History & Origin of Tea in India
India is the world’s largest consumer of tea in the world – and the second-largest producer of tea – including the world’s most popular tea varieties – like Assam and Darjeeling tea. However, the growth of tea as an industry in India has been relatively recent.
Origin of Tea – When did tea come to India?
Historical records indicate the prevalence of tea drinking in India since 750 BC. In the 16th century, a vegetable dish was also being prepared using tea leaves with garlic and oil. However, the credit for rediscovering tea and cultivating it at a commercial level goes to the British.
Tea Cultivation was commercialized by the British in India
Commercial tea cultivation in India was driven by the British who consumed tea in enormous quantities, which they bought from China. By 1750, they were purchasing millions of pounds of tea every year from China. Even though the British managed to counterbalance it with opium trade to some extent, they found that their tea consumption was exorbitantly expensive and unsustainable.
This realization led to a sustained effort by the British to understand tea production – and start tea cultivation in India.
- In early 1774, Warren Hastings, then Governor-General of Bengal, sent a few select samples of tea seeds from China to his British emissary in Bhutan – George Bogle – for planting.
- Noted English botanist Sir John Banks, who was asked to make notes on tea in 1776, concluded that the British must undertake tea cultivation in India.
- Colonel Robert Kyd from the army regiment of the British East India Company also tried to cultivate Chinese seeds at the botanical garden that he founded (now named Indian Botanical Garden at Howrah in present-day Kolkata) in 1780.
- In 1823, Scottish explorer Robert Bruce discovered a native tea plant that was growing in the Upper Brahmaputra Valley and being brewed by the local Singhpho tribe. Assamese nobleman Maniram Dutta Barbhandari Baruah (also known as Maniram Dewan) gave this vital information to Robert and his brother. Maniram went on to become the first Indian to undertake private tea cultivation in Assam.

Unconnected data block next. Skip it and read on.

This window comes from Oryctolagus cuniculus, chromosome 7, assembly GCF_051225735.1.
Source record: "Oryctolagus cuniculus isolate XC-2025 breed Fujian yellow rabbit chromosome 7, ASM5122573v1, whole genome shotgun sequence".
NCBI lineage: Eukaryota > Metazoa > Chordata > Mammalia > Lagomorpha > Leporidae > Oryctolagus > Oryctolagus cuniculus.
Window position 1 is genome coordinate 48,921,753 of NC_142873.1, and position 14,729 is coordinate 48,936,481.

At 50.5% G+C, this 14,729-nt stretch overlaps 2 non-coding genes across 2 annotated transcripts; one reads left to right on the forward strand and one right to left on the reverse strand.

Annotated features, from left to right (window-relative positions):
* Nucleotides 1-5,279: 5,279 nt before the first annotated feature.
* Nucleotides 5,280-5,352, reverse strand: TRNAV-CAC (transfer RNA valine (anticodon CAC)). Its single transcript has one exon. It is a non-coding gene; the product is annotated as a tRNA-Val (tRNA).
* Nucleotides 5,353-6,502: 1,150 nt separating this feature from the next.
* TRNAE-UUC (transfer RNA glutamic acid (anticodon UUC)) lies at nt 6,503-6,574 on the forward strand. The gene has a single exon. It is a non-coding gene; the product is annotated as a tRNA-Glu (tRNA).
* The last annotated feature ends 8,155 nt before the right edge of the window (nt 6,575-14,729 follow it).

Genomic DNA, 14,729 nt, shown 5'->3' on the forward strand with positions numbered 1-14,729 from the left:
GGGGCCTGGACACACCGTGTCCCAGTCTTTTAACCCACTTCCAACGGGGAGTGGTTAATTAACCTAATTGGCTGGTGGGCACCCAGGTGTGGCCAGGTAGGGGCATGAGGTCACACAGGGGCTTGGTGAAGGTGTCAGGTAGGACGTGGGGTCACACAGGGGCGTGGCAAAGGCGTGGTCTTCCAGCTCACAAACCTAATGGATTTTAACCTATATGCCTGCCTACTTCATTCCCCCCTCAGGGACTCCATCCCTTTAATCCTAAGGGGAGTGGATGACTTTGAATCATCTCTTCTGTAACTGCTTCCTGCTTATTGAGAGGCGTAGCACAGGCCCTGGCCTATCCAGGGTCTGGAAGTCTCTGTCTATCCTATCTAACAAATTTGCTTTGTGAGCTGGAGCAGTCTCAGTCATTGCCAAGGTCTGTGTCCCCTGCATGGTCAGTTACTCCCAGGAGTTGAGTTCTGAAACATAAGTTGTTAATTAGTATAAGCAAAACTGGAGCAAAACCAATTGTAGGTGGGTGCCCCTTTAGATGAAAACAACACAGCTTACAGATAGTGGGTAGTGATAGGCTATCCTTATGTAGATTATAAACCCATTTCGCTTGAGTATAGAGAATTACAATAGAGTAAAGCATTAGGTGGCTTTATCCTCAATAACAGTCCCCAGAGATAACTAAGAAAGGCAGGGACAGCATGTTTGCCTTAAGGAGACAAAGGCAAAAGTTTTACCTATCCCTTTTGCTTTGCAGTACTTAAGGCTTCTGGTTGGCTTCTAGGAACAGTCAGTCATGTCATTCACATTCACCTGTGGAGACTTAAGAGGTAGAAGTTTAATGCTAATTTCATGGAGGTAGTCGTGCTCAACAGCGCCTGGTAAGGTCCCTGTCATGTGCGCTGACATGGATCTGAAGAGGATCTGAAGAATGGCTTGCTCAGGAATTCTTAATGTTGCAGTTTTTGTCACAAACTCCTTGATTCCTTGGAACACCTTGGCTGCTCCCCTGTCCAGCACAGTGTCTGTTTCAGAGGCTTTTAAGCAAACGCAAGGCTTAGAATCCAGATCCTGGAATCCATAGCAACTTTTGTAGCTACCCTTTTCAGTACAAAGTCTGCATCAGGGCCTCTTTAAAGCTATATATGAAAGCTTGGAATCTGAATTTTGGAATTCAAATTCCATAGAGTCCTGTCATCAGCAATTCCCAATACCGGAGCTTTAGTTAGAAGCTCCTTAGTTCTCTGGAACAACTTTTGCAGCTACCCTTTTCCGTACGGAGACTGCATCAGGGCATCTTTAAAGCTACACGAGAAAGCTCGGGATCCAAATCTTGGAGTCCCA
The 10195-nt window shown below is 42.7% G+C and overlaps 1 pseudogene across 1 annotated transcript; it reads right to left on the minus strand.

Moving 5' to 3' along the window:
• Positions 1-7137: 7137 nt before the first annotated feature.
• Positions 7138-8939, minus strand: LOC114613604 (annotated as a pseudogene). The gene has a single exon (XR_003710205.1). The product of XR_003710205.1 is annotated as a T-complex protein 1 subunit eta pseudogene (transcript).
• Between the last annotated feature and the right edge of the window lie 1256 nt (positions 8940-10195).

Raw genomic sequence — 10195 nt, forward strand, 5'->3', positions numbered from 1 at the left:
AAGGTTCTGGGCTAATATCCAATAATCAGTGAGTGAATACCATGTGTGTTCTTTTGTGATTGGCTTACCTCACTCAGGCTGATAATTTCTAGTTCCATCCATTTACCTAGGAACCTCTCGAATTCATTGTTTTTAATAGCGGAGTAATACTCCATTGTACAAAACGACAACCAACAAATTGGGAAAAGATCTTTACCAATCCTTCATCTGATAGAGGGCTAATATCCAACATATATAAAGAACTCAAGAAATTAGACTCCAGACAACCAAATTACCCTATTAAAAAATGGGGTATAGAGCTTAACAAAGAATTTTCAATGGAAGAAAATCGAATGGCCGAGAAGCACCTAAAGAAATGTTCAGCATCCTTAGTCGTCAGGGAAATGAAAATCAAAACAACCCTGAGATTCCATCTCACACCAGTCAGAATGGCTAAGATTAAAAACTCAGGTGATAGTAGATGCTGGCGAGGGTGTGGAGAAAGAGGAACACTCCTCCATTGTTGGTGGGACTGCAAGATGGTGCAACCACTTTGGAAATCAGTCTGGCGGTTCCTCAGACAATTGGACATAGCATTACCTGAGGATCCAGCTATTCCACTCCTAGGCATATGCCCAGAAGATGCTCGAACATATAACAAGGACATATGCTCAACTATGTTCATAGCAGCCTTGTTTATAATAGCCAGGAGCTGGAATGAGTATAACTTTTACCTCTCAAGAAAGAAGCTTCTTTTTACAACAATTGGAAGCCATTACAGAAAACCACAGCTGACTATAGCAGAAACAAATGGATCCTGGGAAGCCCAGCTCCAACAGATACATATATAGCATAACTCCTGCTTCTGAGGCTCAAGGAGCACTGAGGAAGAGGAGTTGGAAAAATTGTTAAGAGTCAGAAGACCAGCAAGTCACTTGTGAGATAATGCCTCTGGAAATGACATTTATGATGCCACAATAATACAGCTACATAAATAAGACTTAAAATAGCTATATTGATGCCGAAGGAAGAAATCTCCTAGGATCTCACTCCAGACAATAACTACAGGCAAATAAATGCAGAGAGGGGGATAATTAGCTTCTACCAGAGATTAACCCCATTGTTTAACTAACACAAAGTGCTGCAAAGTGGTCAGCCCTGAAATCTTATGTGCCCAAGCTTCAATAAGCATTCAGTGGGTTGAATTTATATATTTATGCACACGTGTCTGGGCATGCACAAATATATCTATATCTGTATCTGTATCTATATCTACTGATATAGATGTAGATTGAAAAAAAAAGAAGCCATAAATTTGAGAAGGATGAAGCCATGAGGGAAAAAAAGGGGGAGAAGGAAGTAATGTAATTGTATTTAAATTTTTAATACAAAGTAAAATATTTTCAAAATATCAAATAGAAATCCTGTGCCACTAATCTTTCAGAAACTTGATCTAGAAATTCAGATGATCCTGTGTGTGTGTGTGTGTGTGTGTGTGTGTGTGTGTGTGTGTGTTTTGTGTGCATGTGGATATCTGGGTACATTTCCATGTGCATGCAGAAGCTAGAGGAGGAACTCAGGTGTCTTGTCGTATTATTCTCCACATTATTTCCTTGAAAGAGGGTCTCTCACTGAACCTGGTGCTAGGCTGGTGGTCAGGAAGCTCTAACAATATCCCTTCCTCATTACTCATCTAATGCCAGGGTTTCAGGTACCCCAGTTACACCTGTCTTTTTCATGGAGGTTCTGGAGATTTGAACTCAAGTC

- Although Robert Bruce died before he could get the plant officially classified, his brother Charles Alexander Bruce dispatched the tea samples to the Botanical Garden at Calcutta on Christmas Eve of 1834. On closer analysis, these were officially classified as a variation of the Chinese tea plant (Camellia sinensis var Sinensis). This plant was named Camellia sinensis var Assamica (Masters) Kitamura.
History & Origin of Assam Tea
Initially, the British felt that the Assam tea plant was inferior. But later they realized that the Chinese variety was unable to survive the hot weather conditions in Assam. Eventually, they decided to go ahead with the Assamese plant.
By 1838, the first consignment of 12 chests of Assam tea had reached London. Subsequently (in February 1839) the Assam Company – the first joint-stock tea company – was formed in London. This was followed by the setting up of other companies like George Williamson and Jorehaut Tea Company.
History & Origin of Darjeeling Tea
Darjeeling was transferred to the East India Company in 1835, and the Chinese tea variant was deemed suitable for the region in 1841.
- Dr. A Campbell was the first person to plant Chinese seeds in Darjeeling that he had brought from Kumaon
- Commercial tea plantations in Darjeeling started in the 1850s – and 113 plantations were set up by 1874, covering 18,888 acres and accounting for a production of 3.9 million pounds
How Tea Cultivation Spread to Other Parts of India
The positive results of tea cultivation in Assam and Darjeeling inspired many similar endeavors towards tea cultivations across the entire foothills of the Himalayas and other parts of India – such as Kumaon, Dehra Dun, Garhwal, Kangra Valley and Kulu in the north – and Nilgiri in the south.
- North India
By 1863, 78 plantations had been set up Kumaon, Dehra Dun, Garhwal, Kangra Valley, and Kulu.
- South India
Dr. Christie was the first to explore the potential of tea plantations in the Nilgiri in 1832.
India Starts Exporting Tea
By 1853, India’s tea exports had reached 183.4 tons – and soared to 6700 tons by 1870 and 35,274 tons by 1885.
Tea Cultivation in India after 1947
Tea production in India has continued to prosper after 1947. The Marwari community played a key role in this regard, as many Marwaris took over tea plantations from British owners.
As per December 2013 figures, India has approximately 563,980 hectares of land under tea cultivation, and its largest tea cultivating states are:
- Assam 304,400 hectares
- West Bengal 140,440 hectares
- Tamil Nadu 69,620 hectares
- Kerala 35,010 hectares
- Tea production increased by more than 250%
- Area under tea plantations increased by 40%
India’s total tea production reached around 1,197.18 million kg in 2014-15. Out of this:
- about 955.82 million kg (79.8%) was produced in North India
- about 241.36 million kg (20.2%) was produced in South India